- flow and velocity (e.g., swift water conditions);
- depth (e.g., outside low flow channel); and
- rainfall (e.g., total daily rainfall).
On the basis of their evaluation, the staff concluded that rainfall is the most appropriate trigger for the temporary suspension of recreational uses. The RWQCB outlined three reasons for this decision. First, the Los Angeles County, California, Multi-Agency Swift Water Rescue Committee uses rainfall prediction as the basis for routinely locking access gates to county flood control channels and putting swift-water rescue personnel on alert. Written guidance outlines protocols to prepare for and provide swift-water rescues for county personnel and other involved agencies. Under the "Water Rescue Pre-Deployment Section," three storm levels are defined based on storm warnings with an 80 percent prediction of specified levels of rain over 24 hours. The three alert levels are as follows:
- Level 1: 1 inch of rain if unsaturated ground or ½ inch if saturated ground
- Level 2: 1½ inches of rain if unsaturated ground or 1 inch if saturated ground
- Level 3: rainfall/saturation levels exceeding those listed for Level 2; generalized flash floods, urban flooding, or mud and debris flows; urban flooding with possible life hazards.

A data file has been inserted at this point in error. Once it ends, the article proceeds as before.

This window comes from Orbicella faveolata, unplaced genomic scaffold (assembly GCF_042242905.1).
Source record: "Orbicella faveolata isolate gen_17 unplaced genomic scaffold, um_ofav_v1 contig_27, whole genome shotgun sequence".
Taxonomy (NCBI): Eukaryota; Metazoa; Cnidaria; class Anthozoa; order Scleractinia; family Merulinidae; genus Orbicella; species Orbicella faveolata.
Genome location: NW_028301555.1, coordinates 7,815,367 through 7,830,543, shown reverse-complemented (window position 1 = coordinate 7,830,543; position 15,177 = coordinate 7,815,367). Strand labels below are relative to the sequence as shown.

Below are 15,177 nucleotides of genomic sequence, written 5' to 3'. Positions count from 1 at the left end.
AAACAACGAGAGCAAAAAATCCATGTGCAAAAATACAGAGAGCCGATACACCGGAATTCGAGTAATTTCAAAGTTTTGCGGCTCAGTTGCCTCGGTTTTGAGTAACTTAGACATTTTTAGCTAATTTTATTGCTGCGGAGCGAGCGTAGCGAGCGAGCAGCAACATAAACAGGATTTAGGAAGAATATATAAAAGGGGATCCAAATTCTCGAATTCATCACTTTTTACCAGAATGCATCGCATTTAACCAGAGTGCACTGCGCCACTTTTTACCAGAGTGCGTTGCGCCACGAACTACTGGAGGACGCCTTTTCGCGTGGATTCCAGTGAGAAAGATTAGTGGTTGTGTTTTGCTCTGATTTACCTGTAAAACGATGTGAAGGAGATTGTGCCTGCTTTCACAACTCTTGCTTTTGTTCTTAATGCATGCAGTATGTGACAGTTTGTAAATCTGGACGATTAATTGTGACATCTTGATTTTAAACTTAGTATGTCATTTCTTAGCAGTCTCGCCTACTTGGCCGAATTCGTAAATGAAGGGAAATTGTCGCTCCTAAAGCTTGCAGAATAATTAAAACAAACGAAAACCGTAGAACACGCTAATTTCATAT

At the Level 1 Alert threshold, Los Angeles county personnel routinely lock all access gates to flood control channels for at least 24 hours after the storm event.
Second, there are numerous rain gauges throughout Los Angeles and Ventura counties that can provide precipitation data. Flow is not used because velocity and depth data are not available for all candidate channels.
Third, rainfall is an adequate proxy for high flows and high velocities that result in unsafe conditions, given the reliance on rainfall prediction by the Multi-Agency Swift Water Rescue Committee. To confirm this, the staff used 5 years of data (water years 1998-2002) to match days above the Level 1 Alert rainfall thresholds of ½ inch or 1 inch with corresponding flow, velocity, and depth data in several local channels and compared these data with swift water rescue data from the same channels, as well as other agencies' protocols for evaluating when conditions in the channels are unsafe. The staff specifically relied on a protocol used by the U.S. Geological Survey (USGS) and Orange County, in which in-stream conditions are evaluated using the following calculation to determine whether it is safe for monitoring personnel to be in a stream or channel: peak depth (in feet) multiplied by peak velocity (in feet per second). If the result is greater than or equal to 10, conditions are considered unsafe.